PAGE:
The McCullough court did not address the issue presented here, viz., whether the lodestar or cost-plus approach applies to section 3496 cases. The issue in McCullough was the narrow question of whether overhead costs were recoverable. It is not authority for the proposition that a cost-plus approach is mandated for fee recovery under section 3496. (See PLCM Group, supra, 22 Cal.4th at p. 1097 ["language of an opinion must be construed with reference to the facts presented by the case; the positive authority of a decision is coextensive only with such facts"]; Ginns v. Savage (1964) 61 Cal.2d 520, 524, fn. 2 [an opinion is not authority for an issue that was not considered].) The language in McCullough that the cost-plus method is "the only sensible basis" for calculating fee recovery under section 3496 is simply dicta.

PLCM Group, supra, 22 Cal.4th 1084 is instructive. There, our Supreme Court considered whether an entity represented by in-house counsel could recover attorney fees under section 1717. (PLCM Group, at p. 1088.) The trial court awarded fees based on the prevailing market rate for attorneys of comparable experience. The defendant appealed, contending that the entity was entitled to no attorney fees or at most to fees in an amount not exceeding the in-house counsel's actual salary. (Id. at p. 1090.) The Supreme Court rejected the theory that a cost-plus approach, based on a calculation of the actual salary, costs, and overhead of in-house counsel, should apply to fee recovery under section 1717. The court opined that "the market value approach has the virtue of being predictable for the parties and easy to administer. By contrast, the cost-plus approach, in addition to being cumbersome, intrusive, and costly to apply, may distort the incentives for settlement and reward inefficiency." (PLCM Group, at p. 1097.) The court noted, however, that while it was reasonable to apply the lodestar method to calculate the amount of attorney fees for in-house counsel, a trial court was not precluded from using other methodologies in exceptional circumstances. (Ibid.) Finally, the court concluded that a cost-plus method would be impracticable and " 'an unwarranted burden and bad public policy.' " (Id. at p. 1098.)

In Ketchum, supra, 24 Cal.4th at page 1135, the Supreme Court further endorsed the lodestar method for calculating attorney fees, noting that the Legislature has expressly stated when use of the lodestar approach would be inappropriate. Thus, in Ketchum, the court held "because the anti-SLAPP provisions refer to attorney fees and costs without indicating any restrictions on how they are to be calculated, we accordingly presume that the Legislature intended courts use the prevailing lodestar adjustment method." (Id. at p. 1136.) The court recognized that "[u]nder our precedents, the unadorned lodestar reflects the general local hourly rate for a fee-bearing case . . . ." (Id. at p. 1138.)*fn4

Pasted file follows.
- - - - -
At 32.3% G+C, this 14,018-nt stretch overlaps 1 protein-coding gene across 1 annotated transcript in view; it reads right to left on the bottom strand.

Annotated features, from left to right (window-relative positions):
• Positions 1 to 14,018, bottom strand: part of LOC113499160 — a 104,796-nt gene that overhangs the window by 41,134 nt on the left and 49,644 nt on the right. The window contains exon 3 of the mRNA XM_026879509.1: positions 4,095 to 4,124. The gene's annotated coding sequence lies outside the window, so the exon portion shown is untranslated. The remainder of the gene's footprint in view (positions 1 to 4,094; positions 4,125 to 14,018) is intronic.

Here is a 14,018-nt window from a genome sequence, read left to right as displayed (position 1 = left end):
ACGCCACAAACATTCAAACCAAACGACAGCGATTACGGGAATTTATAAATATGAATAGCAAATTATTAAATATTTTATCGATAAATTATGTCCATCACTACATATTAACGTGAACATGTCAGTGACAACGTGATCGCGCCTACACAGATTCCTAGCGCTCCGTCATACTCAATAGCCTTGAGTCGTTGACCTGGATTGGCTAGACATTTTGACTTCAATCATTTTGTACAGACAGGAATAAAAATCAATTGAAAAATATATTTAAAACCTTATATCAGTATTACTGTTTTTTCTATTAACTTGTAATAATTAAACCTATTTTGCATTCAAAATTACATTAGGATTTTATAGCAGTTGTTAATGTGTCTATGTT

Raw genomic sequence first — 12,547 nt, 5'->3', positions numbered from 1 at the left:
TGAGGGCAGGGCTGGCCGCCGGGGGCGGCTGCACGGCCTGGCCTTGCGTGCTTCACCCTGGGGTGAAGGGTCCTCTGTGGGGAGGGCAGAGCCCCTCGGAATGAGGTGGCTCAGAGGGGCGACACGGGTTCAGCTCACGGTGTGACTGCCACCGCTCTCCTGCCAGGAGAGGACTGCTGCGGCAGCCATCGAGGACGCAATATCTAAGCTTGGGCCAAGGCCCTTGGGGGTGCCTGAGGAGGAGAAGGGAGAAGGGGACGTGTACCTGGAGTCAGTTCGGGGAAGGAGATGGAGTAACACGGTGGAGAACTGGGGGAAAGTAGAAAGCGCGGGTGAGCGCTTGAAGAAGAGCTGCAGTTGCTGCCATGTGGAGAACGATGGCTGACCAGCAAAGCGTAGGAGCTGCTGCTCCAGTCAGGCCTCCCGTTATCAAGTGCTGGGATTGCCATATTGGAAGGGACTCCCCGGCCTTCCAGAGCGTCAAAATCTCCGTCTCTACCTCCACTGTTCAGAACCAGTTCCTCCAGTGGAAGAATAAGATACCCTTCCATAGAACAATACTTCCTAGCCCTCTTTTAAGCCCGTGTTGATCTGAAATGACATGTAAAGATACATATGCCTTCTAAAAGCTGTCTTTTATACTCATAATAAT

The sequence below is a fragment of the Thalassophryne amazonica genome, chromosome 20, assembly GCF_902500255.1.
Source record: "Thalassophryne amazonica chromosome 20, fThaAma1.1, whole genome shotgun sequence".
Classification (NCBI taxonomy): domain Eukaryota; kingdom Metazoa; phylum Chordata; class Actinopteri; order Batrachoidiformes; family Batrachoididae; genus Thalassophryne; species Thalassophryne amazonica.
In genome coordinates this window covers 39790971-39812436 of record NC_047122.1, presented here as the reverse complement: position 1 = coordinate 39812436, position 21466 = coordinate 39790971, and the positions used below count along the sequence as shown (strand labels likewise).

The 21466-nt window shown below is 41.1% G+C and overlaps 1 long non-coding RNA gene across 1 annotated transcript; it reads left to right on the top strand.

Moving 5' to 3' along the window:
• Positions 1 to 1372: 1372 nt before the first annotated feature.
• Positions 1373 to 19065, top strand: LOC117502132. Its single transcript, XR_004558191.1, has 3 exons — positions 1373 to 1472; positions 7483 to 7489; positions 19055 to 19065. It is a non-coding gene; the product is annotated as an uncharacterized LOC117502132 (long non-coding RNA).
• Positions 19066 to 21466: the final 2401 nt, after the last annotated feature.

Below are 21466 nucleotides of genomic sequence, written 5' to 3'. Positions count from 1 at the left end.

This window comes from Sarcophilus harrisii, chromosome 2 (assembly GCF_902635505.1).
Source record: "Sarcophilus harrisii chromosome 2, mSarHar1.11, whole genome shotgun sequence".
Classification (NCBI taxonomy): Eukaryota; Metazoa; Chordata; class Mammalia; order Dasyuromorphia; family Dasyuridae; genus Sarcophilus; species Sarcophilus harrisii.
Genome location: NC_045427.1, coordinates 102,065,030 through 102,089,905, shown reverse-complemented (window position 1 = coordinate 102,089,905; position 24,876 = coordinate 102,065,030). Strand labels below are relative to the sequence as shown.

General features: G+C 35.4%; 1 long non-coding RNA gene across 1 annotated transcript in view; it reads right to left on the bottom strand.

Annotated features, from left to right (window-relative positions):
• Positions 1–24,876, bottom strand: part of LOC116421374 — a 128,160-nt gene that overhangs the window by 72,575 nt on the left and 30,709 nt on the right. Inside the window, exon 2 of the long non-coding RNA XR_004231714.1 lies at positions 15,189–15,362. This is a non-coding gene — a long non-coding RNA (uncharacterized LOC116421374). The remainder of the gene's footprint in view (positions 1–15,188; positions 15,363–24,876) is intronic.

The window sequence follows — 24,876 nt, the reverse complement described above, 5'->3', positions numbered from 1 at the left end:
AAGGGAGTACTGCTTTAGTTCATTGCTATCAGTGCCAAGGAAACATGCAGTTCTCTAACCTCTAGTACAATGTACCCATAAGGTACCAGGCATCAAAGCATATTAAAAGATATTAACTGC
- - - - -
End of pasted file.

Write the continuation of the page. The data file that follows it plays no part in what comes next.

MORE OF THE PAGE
Additional guidance on this issue is provided in Flannery v. California Highway Patrol (1998) 61 Cal.App.4th 629 (Flannery), and Meister, supra, 67 Cal.App.4th 437. The Flannery court held that the lodestar method was not limited to calculating reasonable fees under Code of Civil Procedure section 1021.5, but also applied to determining fees under the Fair Employment and Housing Act's fee provision (Gov. Code, § 12965, subd. (b)). (Flannery, supra, 61 Cal.App.4th at pp. 640, 646-647.) In Meister, the court followed Flannery in concluding that the lodestar method was applicable to an attorney fee award under the Information Practices Act of 1977. (Meister, supra, 67 Cal.App.4th at pp. 441, 448-449.) Thus, the Meister court held, "[w]e are persuaded by Flannery that the California Supreme Court intended its lodestar method to apply to a statutory attorney's fee award unless the statutory authorization for the award provided for another method of calculation." (Ibid.)

Here, the trial court erred in determining that it was required to use a cost-plus approach for calculating the City's fee award. As section 3496 did not provide for a specific method to be used for fee calculation, the lodestar method was applicable. The lodestar approach affords predictability to the process and avoids protracted litigation concerning the question of salaries, costs, and the internal economics of a law office. (See PLCM Group, supra, 22 Cal.4th at p. 1098.) Indeed, here, the court's decision to use the cost-plus method required the City to undertake an analysis of the cost of its attorney, including salary and benefits, service and supplies, and overhead, and necessitated a second hearing on the issue. Use of the lodestar method is the more practical approach--its predictability provides incentives for settlement and it has the added benefit of being easy to administer. (Id. at p. 1097.) We remand the matter to the trial court for a recalculation of the fee award consistent with the views expressed in this opinion. Inasmuch as we reverse the fee award, appeal No. A124452 is moot.*fn5 (See 9 Witkin, Cal. Procedure (5th ed. 2008) Appeal, § 749, pp. 814-815.)


The order is reversed and the matter is remanded for a recalculation of the fee award utilizing the lodestar method. Appeal No. A124452 is dismissed as moot.

We concur: RUVOLO, P.J. REARDON, J.

A124199; A124452